Historically speaking

Labor unrest seen on the Marquette Iron Range

ISHPEMING — A mere four years after the Great Strike of 1895, rumblings of discontent were once again heard across the Marquette Iron Range.

“The mining companies of the city of Ishpeming inform (the) Iron Ore that they will raise wages of all employees on the first of March next. This is good news for the men who work in the mines as well as for all the people of this community. The more the men receive the better it is for them and all who surround them.” (Iron Ore, February 4, 1899)

But whatever increase the miners received, for some, it was not enough. “During the past few days, it has become obvious that something was working among the men employed in and about the mines here to render them restless and dissatisfied, and vague rumors of impending trouble have been heard. It was difficult to learn the cause of the discontent, but that there was an interruption of the good feeling that has existed between the companies and their employees for the past couple of years was denoted by the frequent conferences between the men and the care they took to guard against having outsiders permitted to glean any information on the subjects they discussed with such earnestness and obvious desire to preserve their plans from becoming public.

It is no longer a secret that the men are preparing to demand a higher wage rate. They are no longer satisfied with the advance announced in the early part of February and are considering the advisability of asking yet a further increase.” (Mining Journal, March 6, 1899)

For many, it seemed like a repeat of 1895, with one major, glaring difference. This time many of the miners were part of the Mine Workers Union.

“The Mine Worker’s union has, thorough the persuasion of its officials, taken the matter of making this demand in hand, this having been practically decided on at a meeting held Saturday evening, which meeting was called by the officers of the union.” (Mining Journal, March 6, 1899)

“There is a close similarity between the conditions then (1895) and those existing today. The market price of ore is still low and the mines of this county are not in a position to force an advance. The selling price has already been fixed for the current season, and the advance in wages announced in February covered a good part of the small increase in the price of ore. Much of what remains will go to the transportation lines in the form of an increased charge for lake haulage this year, and more will go to meet the increased cost of mining supplies of all kinds, so the companies will not really be any better off in 1899 in the mater of profit than they were in 1898.” (Mining Journal, March 6, 1899)

“The mere suggestion of the possibility of labor trouble here has stirred up a storm of discussion and apprehension. The year ’95 with its strike and attendant excitement is by no means a thing of the dimly remembered past here. The ten weeks’ siege of trouble and excitement was considered enough to last for a generation and a repetition of the experience is generally dreaded. (Mining Journal, March 7, 1899)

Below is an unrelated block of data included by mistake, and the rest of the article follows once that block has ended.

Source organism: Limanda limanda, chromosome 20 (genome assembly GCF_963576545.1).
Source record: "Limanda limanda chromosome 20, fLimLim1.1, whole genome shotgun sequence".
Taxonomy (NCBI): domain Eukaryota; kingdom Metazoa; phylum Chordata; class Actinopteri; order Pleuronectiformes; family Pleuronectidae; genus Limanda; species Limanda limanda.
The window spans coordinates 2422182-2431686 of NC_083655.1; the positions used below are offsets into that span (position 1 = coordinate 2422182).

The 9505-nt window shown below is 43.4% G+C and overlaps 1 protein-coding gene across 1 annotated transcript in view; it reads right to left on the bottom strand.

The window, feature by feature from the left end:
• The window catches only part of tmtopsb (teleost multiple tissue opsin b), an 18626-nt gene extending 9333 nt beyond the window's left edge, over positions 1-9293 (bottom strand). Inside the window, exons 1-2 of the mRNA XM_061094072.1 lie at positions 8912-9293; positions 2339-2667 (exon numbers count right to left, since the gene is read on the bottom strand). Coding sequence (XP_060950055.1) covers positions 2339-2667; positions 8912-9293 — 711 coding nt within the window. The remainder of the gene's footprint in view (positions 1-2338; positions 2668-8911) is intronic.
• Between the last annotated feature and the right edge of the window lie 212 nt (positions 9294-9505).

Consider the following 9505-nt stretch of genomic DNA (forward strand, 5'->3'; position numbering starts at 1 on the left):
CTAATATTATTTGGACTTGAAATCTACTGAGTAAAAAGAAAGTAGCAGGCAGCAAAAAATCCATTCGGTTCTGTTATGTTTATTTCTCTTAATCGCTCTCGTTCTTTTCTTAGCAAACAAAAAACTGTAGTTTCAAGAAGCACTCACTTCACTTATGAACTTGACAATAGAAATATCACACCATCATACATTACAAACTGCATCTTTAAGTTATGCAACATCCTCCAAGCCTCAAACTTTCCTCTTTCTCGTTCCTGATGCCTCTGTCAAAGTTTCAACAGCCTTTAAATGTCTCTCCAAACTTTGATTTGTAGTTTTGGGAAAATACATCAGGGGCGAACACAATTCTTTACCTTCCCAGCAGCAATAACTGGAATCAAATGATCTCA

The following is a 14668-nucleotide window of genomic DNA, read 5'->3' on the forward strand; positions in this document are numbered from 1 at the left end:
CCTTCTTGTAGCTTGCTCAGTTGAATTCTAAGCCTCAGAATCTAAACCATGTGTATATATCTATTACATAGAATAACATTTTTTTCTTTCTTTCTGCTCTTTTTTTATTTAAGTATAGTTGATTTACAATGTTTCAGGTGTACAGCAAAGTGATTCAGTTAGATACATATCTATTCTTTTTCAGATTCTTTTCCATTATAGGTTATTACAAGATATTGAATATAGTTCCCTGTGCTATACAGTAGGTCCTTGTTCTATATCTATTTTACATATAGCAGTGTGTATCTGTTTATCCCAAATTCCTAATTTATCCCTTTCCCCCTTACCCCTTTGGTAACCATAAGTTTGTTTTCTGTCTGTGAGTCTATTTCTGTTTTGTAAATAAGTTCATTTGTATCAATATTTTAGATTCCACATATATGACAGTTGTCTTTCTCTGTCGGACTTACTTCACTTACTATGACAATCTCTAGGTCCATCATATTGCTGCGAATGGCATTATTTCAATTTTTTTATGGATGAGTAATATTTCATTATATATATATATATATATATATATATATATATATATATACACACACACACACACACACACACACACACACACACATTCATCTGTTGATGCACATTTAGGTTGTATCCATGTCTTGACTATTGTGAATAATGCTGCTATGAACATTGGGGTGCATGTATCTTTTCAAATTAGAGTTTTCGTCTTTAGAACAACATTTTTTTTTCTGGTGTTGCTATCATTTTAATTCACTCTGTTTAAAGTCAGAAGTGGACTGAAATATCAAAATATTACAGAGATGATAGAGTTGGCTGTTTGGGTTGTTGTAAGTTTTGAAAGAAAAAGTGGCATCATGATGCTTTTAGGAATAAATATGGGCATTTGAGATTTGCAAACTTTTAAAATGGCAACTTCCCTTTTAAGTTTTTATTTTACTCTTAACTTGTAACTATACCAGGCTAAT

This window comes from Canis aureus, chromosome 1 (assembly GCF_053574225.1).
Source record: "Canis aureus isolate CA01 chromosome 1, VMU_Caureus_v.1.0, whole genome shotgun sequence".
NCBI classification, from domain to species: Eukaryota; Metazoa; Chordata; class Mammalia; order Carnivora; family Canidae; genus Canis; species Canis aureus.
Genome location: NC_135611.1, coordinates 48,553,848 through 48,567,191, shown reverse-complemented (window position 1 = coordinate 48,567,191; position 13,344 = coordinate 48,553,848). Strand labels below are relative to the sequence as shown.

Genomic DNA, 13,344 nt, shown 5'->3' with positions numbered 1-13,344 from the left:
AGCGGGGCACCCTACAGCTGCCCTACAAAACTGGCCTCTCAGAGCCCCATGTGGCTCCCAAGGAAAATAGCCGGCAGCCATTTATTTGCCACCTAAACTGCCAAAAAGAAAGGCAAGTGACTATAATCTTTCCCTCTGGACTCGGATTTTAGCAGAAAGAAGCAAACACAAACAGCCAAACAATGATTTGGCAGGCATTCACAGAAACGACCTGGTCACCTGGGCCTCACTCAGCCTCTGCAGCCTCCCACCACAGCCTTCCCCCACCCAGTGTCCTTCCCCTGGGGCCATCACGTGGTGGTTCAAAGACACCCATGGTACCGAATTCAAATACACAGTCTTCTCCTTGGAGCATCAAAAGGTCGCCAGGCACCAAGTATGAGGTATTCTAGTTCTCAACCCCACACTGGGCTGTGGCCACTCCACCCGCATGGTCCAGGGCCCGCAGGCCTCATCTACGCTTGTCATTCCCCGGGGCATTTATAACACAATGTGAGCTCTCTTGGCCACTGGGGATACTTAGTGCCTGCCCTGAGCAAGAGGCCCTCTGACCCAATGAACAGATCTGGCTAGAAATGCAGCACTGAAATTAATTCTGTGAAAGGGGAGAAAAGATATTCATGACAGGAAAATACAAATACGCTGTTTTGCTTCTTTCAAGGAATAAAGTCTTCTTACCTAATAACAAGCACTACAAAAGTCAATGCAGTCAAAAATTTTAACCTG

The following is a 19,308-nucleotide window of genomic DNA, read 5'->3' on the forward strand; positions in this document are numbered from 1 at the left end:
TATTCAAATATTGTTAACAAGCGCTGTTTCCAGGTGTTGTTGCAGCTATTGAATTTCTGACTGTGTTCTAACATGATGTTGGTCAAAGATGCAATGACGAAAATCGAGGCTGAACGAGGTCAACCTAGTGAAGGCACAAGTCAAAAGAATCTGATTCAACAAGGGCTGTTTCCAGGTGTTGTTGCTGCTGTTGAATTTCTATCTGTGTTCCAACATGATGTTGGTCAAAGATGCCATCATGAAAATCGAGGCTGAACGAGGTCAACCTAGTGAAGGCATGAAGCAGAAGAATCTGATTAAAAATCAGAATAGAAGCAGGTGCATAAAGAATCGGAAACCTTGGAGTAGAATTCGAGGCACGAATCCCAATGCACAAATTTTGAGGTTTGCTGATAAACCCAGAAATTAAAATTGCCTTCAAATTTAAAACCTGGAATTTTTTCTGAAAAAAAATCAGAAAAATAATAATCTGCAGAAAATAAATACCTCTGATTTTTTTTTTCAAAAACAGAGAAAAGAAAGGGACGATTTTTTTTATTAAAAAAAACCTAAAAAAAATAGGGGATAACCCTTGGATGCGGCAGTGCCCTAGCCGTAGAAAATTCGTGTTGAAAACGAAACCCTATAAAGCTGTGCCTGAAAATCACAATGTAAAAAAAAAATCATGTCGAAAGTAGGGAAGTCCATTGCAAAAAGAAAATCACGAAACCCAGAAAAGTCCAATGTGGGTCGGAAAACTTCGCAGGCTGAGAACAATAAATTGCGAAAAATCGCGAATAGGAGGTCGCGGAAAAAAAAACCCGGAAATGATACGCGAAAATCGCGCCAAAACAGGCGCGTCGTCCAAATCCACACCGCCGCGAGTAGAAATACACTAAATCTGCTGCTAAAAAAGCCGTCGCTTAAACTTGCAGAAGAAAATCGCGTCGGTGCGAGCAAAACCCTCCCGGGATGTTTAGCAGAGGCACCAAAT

A letter with the demands of the union was swiftly sent to the mining companies with an answer requested by the next evening.

“There is absolutely no question as to the treatment the communication from the union will receive at the hands of the companies. It will meet the same fate that has befallen all other demands bearing the official seal of that body. It will be ignored. What will follow is problematical. In some quarters it is believed there will be an immediate walk out and that the strike will be started with all the suddenness that marked that of ’95. Another opinion is that a session of the union will be immediately called to decide on further steps in the matter. This will probably be what will happen.

After its officers find that their communication has been ignored it remains to be seen whether or not they will call the men out. It looks as if the union has taken a position which will require it to call out the men or accept a black eye that will forever destroy its influence here.” (Mining Journal, March 8, 1899)

While the question of a strike was pondered in certain circles, the possibility of such an action was having an effect in other quarters.

“The merchants are already complaining that the disturbed state of feeling here has affected business. One of the leading businessmen of the city said Tuesday that business was the slowest it has been in months, and he attributes its condition to the fact that the people here are unsettled as a result of the apprehension of a walkout. It is a noticeable fact that the mere talk of a walkout perceptibly affected business. The businessmen are considerably discouraged, as they counted on the present season being the most prosperous they have had for several years.” (Mining Journal, March 9, 1899)

“The feeling about the city yesterday was generally of relief. After the peaceable meeting held Wednesday evening it is not believed that there is any great danger of a walkout. The meeting was largely attended but very quiet and conservative. It is understood that the expressions were not generally in favor of a strike. The member of the state board of arbitration present, T.H. Roberts, exercised a most salutary influence over the men and he was directed to confer with the officials of the various mine.” (Mining Journal, March 10, 1899)

While the immediate threat of a strike was no longer looming in Ishpeming, the Mine Workers Union was not finished, and the threat of a strike would shortly be revived.


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